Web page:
Not all perfumers who are inspired by geography and exploration take such a rough-hewn approach. “I’m just trying to be as experimental as possible, to come up with something entirely new,” says perfumer David Seth Moltz of D.S. & Durga, the Brooklyn fragrance house that has landed, suddenly and spectacularly, on the industry’s radar. Moltz designs scents that recall literal objects and physical places, but their composition is so protean and expansive, it’s easy to get lost in them. One of his more recent creations, El Cosmico, is currently on display at London’s Somerset House, joining an exhibition that celebrates unconventional scents. “It doesn’t smell like anything else,” says Moltz. Meaning it actually smells supernatural. The fragrance is based on the cultish West Texas campground of the same name. With scruffy notes of pine, sumac, oak, and sand, it has a dusky quality that opens up and scatters wide. The effect is extraterrestrial, a play between the desert’s lunar landscape and a confusion of stars.
The theme of vastness and outdoor beauty isn’t new to fragrance. Chances are you could wander around any perfume counter blindfolded and still bump into a scent that conjures a beach or a flower field. What’s different about El Cosmico, or the dreamy desert offerings at the Los Angeles perfumery Orris, is that these fragrances are also precisely focused. They portray not simply big, wide places but a keen point of view, just like those heady flashes of clarity that we get when we visit them. Applied to perfume, it’s a radical concept. “These brands bring forward a personal vision that will only connect with people who share a similar sensibility,” says Daniel Green, who teaches fragrance marketing and management at Savannah College of Art and Design. “They’re powerful because they’re not trying to be everything to everybody but to be everything to somebody.”
There’s an irresistible, voyeuristic element at play here; these scents allow us an unobstructed glimpse into the mind of the perfumer, enriching the experience all around. “It’s like a keyhole,” says Moltz. “I have a whole world in my head that I’m trying to share.” That’s the condensed view. But Frederick Bouchardy, the owner of the Brooklyn-based fragrance studio Joya, has taken the idea of transparency to a new extreme. “Our store is embedded in our manufacturing facility so people can see the guts of what we’re doing,” he says. “We’re exposing the entire process, how every element comes together. It’s the precise opposite of what usually happens in this industry.” Pulling back the curtain and allowing everyone a peek inside the rarefied world of fragrance also means allowing everyone a piece of the action. Bouchardy’s fragrances are velvety, oil-based elixirs that hug the pulse points. They come in hand-sculpted, gold-lettered bottles that command a steep price. But Bouchardy has also created rollerball versions of his scents, which you can drop in a clutch instead of placing reverently on a shelf. This reflects a wider egalitarian effort on the homegrown front that aims to put high-end perfume within reach.
Austin-based and eco-minded company Phlur is rooted in this democratic ideal. Phlur sells directly to consumers, pouring money that would typically go into hefty distribution costs into the perfume itself, which allows the brand to source ingredients from top suppliers. Granted, investing in a perfume that you haven’t tested is a leap of faith (a small leap; the company offers $15 sample sets), but Phlur’s scents come across as familiar, even before you’ve smelled them. Our favorite, Greylocke, contains birch, salt, and pine resin. “It smells like New England,” says the company’s founder, Eric Korman. (For the record, it does.)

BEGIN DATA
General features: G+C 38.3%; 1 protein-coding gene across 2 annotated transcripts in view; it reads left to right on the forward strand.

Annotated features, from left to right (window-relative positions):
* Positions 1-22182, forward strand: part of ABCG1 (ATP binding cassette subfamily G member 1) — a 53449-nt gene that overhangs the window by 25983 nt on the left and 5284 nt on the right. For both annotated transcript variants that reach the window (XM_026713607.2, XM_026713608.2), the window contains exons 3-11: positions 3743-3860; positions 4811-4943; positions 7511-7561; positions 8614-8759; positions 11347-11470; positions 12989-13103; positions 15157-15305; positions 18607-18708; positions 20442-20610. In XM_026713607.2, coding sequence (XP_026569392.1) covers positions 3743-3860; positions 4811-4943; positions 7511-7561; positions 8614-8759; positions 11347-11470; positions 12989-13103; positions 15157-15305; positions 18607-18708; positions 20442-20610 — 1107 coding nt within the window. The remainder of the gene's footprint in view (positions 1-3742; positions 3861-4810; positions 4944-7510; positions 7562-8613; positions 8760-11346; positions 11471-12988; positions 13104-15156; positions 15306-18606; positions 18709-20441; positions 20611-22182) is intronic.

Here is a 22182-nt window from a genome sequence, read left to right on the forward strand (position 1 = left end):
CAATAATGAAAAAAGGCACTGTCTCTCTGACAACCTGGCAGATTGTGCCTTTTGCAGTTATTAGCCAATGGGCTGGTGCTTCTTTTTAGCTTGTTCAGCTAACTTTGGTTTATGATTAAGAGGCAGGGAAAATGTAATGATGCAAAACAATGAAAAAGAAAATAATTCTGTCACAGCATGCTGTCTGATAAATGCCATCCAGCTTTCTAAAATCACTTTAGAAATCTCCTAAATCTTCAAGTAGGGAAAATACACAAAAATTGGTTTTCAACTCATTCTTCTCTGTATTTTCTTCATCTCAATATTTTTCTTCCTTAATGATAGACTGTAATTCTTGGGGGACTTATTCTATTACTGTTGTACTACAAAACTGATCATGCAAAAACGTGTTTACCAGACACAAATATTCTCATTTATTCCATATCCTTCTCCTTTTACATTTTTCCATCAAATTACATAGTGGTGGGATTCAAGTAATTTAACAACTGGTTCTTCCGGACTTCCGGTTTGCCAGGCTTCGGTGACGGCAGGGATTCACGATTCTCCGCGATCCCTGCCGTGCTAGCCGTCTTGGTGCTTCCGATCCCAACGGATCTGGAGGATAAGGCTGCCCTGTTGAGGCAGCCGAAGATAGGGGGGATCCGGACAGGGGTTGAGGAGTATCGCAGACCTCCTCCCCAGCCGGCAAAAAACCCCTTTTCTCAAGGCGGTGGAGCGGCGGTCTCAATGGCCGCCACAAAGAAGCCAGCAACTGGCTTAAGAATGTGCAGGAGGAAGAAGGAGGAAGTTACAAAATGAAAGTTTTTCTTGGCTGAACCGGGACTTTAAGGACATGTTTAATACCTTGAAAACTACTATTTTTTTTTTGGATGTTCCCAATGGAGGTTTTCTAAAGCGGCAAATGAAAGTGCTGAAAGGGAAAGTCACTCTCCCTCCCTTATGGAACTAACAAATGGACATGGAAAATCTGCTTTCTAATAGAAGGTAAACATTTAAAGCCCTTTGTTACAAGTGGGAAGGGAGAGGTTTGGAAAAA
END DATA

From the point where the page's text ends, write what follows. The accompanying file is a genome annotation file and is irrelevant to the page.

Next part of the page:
Balancing artistry and accessibility isn’t so much a tightrope walk as a natural high for Josh Meyer, the self-trained perfumer behind Portland’s Imaginary Authors. “It’s ridiculously fun to do,” says Meyer, who, though based in Oregon, betrays his California roots by dropping the occasional “whoa, man” and skateboarding around the office. But Meyer’s youthful enthusiasm is only partly evident in his collection. Every scent has a remarkably vivid, finely tuned quality. He presents each one as a story, dreamed up by a fictional scribe. They have names that Hemingway wishes he thought of (Every Storm a Serenade, The Cobra & the Canary) and come with illustrated bottles that are so original, they smack of first editions. Meyer’s newest scent, Saint Julep, is a tribute to the American South, with a splash of sweet bourbon and “esoteric” mint. The result is neither sweet nor esoteric but somewhere in between: “My goal is to make something that’s incredible and wearable, not intimidating.”
All of these scents proclaim what we Americans have more or less proclaimed ourselves: We’re wanderers, protesters, optimists. And at the heart is good old-fashioned audacity. “The one thing these companies have in common is that we’re risk-takers to the core,” says Bouchardy. “All of us, when we first started, were paying ourselves last. We were staying up until 3 o’clock in the morning making tough and weird and bold decisions. And we’re just going for it.”
Dream big, America.
A version of this article originally appeared in the July 2017 issue of Allure. To get your copy, head to newsstands or subscribe now.
Smell My Neck: Scent Tests